For Caregivers

Avoid Caregiver Burnout

Avoid Caregiver Burnout
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If you are a caregiver, do not feel alone. In the United States in any single year, there are about 44 million Americans who give unpaid help to a loved one 18 years or older.

A caregiver is anyone who gives regular help to someone in need. “Informal caregivers” are those who are not paid for all they do. The most common caregiver relationship involves an adult child caring for an aging parent or relative. Other examples include someone caring for an ill or aging spouse, parents caring for a disabled adult child, or an adult caring for a neighbor or friend.

Caregivers contribute tasks that can be draining, especially those activities of daily living which are often physically hard to do. These include helping the loved one bathe, toilet, get dressed, and eat (also called activities of daily living or ADLs). Giving care becomes more challenging if a loved one has a disease such as dementia. The senior may be moody, wander away from home, or create dangerous situations such as leaving the stove on, or forgetting to turn the faucet off.

Every situation has its different hardships, some tougher than others. Some caregivers find that they cannot leave their loved one alone, or that they have so many responsibilities to their other family members that they must cut back working hours or stop working. If there is no other household income, this can become financially devastating.

In 2009, AARP, Inc. (formerly the American Association of Retired Persons), together with the National Alliance of Caregiving conducted a study. They surveyed 1400 caregivers. Nearly half (44%) said they felt they had “a lack of choice in taking on the caregiving role.” In other words, they felt stuck or hopeless in an obligation. This “trapped” group also said they had higher levels of stress on their minds and bodies than the caregivers who felt that they were providing care out of choice.

So, how do you avoid feeling completely exhausted – burning out?

Give care for positive reasons. See yourself as giving care because you choose to. You are returning love to a loving parent, or giving your disabled child the attention she deserves. This puts you in control. It helps you avoid feeling as if life dealt you a bad hand.

Take care of yourself. Make time for friends and fun. (Even though it might be easier to have friends come to you, go out at least once a week). Exercise or walk a half hour daily. Avoid junk and eat nutritious meals. Get the sleep you need. Find a hobby you love – even if it’s reading a book. These rules of caregiving sound trite, but they will lift your energy and your spirits. Do NOT feel guilty for taking care of your own mind, body and soul. You will be a better caregiver if you love yourself first.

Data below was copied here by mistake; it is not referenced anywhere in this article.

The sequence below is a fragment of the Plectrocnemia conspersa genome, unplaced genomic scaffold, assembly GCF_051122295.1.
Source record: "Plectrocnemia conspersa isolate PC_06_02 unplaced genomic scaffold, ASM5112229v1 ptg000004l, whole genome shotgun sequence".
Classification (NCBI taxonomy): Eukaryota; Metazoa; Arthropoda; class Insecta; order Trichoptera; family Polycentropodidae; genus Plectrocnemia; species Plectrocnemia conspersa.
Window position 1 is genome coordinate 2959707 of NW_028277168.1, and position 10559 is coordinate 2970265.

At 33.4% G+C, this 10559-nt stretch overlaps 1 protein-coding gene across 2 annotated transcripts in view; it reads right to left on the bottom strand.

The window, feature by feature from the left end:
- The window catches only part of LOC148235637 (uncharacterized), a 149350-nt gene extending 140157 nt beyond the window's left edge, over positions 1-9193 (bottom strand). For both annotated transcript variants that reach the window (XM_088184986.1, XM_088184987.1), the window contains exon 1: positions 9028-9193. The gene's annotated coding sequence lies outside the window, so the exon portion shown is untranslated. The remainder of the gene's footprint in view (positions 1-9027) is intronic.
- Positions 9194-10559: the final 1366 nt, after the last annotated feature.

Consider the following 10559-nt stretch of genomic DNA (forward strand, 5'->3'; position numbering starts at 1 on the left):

Create a routine. Having a predictable schedule helps you, your loved one and family members. Remember to schedule time for yourself –at least an hour a day.

Delegate! The kids, siblings or friends can help you with chores. Or you can hire a home health aide to help with ADLs. You can barter with friends. For instance, you babysit a friend’s kids one afternoon. In exchange, your friend watches your loved one for a few hours.

Ask siblings to contribute their fair share if you care for a parent. Do not be shy about requesting that they contribute both time and money.

Reach out to local organizations for help. Groups like your local Area Agency on Aging (AAoA) can help you locate many resources, including those that may help you manage finances, find an in-home aide, or connect you with other caregivers who can provide advice, support and connection. You can find your local chapter by going to the national web site, National Association of Area Agencies on Aging at . (See the article on the Horizon NJ Health page for Caregivers called, “New Jersey Organizations to Turn To”)

Look for respite care, which involves asking someone you trust to care for your loved one while you take a day off. You might switch off days with another caregiver you know. OR you can take your senior loved one to an adult day care center which provides her with social attention, meals, and activities.

Spend enjoyable time with your loved one. If the relationship with your loved one is centered only around things you “have-to-do,” you may both become frustrated or resentful. Find something that is enjoyable for both of you. If your loved one is only mildly limited, there are many things you can probably do together, like walking, shopping, or visiting friends. If your loved one has severe limitations, you can still find activities to share. Your doctor may provide direction. Some hospitals offer caregiver training for demanding conditions.

If your loved one is a member of the MLTSS program and has made you his or her Personal Representative, ask the Horizon NJ Health care manager for help. She can offer advice or possibly arrange for services that will assist your loved one, and help you avoid burnout.